The International Monetary Fund’s former chief economist recently described one of the world’s leading economies as fundamentally unsound because the political process is captured by financial firms. But he wasn’t talking about just any banana republic. He was talking about the U.S.A. In the article “Why Some Countries Go Bust”, Adam Davidson discusses a new book in which economist Daron Acemoglu argues that “the wealth of a country is most closely correlated with the degree to which the average person shares in the overall growth of its economy”. In other words, economic inequality is itself predictive of economic decline. The book includes historical studies showing how “fairly open and prosperous societies can revert to closed and impoverished autocracies.”
It’s hard to read these sections without thinking about the present-day United States, where economic inequality has grown substantially over the past few decades. Is the 1 percent emerging as a wealth-stripping, poverty-inducing elite?Well, maybe. . . .Simon Johnson, the former chief economist at the International Monetary Fund, told me that financial firms have so thoroughly co-opted the political process that the American economy has become fundamentally unsound.“It’s bad and getting worse,” he told me. Barring some major shift in our political system, he suggested, the United States could be on its way to serious economic failure.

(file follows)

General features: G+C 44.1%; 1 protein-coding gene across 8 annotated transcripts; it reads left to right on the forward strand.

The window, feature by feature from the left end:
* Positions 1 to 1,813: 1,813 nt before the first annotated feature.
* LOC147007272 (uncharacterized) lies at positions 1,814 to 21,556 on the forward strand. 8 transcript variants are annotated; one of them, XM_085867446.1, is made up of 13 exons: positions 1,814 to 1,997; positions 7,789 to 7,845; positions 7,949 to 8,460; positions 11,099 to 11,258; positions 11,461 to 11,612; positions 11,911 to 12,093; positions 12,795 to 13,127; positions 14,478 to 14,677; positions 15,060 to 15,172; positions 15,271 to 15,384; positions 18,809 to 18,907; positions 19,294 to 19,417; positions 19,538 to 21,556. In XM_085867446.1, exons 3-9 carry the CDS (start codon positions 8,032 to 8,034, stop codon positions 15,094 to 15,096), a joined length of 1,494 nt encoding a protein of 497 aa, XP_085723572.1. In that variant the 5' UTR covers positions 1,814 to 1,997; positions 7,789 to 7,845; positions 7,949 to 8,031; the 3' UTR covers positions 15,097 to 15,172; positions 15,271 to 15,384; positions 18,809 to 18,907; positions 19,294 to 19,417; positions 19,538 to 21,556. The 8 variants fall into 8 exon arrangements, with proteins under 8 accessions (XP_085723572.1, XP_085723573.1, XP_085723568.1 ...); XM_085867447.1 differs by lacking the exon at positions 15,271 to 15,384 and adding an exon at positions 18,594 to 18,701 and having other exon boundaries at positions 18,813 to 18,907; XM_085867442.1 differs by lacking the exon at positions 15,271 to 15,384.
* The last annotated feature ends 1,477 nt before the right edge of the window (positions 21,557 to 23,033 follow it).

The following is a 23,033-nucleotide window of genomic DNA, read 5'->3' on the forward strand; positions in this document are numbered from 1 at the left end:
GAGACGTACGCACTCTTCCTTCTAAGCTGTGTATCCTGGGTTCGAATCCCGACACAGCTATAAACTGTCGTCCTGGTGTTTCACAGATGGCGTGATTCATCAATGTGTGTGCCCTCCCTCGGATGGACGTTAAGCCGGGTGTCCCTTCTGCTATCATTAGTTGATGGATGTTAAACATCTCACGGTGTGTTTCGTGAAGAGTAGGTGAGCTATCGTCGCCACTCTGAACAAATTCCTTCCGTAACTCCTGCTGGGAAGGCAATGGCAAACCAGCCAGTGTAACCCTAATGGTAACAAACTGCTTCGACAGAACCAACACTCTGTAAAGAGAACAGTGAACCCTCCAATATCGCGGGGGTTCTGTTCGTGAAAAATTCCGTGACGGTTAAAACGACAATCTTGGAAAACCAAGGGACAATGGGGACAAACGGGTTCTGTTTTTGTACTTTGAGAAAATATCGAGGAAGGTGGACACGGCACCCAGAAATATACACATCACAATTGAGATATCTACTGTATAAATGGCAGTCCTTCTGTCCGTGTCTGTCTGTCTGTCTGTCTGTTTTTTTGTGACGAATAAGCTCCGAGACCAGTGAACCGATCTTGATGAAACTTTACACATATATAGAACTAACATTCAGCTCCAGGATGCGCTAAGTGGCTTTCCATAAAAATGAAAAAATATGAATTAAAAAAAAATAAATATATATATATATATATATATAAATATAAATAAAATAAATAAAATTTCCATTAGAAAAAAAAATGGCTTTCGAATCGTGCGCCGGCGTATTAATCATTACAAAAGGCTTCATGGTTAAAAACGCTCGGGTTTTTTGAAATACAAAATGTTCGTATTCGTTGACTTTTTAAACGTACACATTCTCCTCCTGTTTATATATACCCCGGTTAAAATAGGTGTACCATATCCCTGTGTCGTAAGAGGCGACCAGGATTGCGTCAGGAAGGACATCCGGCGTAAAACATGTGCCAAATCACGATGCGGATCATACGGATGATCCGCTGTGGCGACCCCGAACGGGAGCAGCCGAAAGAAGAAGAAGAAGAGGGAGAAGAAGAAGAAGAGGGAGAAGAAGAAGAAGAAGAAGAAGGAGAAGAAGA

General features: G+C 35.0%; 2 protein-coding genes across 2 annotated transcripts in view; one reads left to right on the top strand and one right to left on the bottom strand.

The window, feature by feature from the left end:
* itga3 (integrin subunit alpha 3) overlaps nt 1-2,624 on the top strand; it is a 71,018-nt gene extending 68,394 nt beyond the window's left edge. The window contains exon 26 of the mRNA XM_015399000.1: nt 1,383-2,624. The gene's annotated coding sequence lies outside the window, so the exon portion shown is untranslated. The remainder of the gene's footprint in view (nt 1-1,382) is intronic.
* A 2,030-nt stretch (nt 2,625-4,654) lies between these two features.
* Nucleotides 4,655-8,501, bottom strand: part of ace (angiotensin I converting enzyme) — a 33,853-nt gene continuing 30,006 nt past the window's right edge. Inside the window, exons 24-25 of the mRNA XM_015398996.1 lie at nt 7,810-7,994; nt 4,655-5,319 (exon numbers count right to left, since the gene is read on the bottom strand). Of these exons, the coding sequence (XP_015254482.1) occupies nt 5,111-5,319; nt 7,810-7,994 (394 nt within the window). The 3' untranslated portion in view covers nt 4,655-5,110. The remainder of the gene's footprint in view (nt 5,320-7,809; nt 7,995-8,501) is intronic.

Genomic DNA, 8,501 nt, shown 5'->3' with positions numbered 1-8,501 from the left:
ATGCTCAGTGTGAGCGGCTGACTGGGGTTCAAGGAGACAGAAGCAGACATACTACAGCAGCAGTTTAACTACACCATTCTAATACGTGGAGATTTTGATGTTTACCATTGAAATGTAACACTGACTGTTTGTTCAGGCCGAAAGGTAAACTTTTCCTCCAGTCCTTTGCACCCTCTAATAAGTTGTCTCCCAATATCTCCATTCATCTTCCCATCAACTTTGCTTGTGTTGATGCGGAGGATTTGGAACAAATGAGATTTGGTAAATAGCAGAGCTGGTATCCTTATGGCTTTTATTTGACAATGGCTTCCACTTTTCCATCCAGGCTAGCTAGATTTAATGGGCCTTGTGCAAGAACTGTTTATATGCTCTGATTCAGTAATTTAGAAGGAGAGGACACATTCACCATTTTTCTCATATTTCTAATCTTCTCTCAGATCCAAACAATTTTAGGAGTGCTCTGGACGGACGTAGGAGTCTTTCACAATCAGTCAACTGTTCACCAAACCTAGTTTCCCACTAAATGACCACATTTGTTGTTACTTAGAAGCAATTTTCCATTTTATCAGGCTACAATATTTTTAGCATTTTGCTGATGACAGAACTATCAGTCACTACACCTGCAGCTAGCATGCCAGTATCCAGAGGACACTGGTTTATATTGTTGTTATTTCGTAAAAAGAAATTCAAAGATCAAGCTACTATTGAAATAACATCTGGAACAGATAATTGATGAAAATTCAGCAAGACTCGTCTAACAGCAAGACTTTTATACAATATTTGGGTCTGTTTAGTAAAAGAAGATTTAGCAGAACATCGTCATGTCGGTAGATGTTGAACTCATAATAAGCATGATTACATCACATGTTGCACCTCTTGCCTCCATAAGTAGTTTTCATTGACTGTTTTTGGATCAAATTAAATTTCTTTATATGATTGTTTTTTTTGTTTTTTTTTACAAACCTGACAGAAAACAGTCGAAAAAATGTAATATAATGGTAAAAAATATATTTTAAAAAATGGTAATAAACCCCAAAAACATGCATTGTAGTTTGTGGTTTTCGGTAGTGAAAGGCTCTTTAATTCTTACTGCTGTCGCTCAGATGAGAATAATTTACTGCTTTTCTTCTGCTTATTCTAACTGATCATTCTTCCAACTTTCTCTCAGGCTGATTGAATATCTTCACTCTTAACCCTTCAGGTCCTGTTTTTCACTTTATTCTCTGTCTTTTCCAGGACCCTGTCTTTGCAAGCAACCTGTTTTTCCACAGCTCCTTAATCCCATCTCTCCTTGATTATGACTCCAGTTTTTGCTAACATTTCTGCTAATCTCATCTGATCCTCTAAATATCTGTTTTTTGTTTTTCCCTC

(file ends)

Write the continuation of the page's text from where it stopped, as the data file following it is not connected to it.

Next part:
The book’s authors, too, expressed pessimism about the future of the United States, reportedly saying that Congress is too heavily influenced by the wealthy, and the advent of super PACs has only given elites more power.
Our free market system relies on competition and innovation. But that breaks down when successful economic interests can use their financial resources to elect politicians who can be counted on to enact laws to protect incumbent corporations from upstart innovators. When a company can obtain special regulatory breaks or tax treatment that its emerging competitors cannot, it’s not just unfair — the vitality of the whole economy suffers.